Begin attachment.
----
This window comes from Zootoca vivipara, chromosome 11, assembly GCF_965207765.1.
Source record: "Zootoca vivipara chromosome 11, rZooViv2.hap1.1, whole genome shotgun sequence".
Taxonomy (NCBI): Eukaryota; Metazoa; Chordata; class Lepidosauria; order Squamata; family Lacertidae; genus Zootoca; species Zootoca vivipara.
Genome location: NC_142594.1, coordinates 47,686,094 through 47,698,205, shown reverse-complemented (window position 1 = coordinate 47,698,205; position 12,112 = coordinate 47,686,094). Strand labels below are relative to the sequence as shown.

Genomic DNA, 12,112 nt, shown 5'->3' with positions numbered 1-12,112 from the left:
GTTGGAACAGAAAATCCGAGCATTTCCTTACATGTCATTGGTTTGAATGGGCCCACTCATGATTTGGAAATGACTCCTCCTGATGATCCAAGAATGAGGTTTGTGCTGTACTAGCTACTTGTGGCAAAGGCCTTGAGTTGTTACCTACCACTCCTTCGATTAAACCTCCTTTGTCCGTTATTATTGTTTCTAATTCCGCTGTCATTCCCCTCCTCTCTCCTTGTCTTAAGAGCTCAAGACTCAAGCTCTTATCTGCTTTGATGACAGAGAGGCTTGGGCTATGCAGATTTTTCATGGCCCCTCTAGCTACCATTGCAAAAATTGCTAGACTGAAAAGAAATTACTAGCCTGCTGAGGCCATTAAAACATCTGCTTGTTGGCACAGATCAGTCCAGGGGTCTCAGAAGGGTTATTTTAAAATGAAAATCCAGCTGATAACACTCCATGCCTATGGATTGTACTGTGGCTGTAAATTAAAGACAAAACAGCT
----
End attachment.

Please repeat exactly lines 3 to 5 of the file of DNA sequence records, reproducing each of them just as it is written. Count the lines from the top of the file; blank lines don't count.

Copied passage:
Taxonomy (NCBI): Eukaryota; Metazoa; Chordata; class Lepidosauria; order Squamata; family Lacertidae; genus Zootoca; species Zootoca vivipara.
Genome location: NC_142594.1, coordinates 47,686,094 through 47,698,205, shown reverse-complemented (window position 1 = coordinate 47,698,205; position 12,112 = coordinate 47,686,094). Strand labels below are relative to the sequence as shown.

Genomic DNA, 12,112 nt, shown 5'->3' with positions numbered 1-12,112 from the left: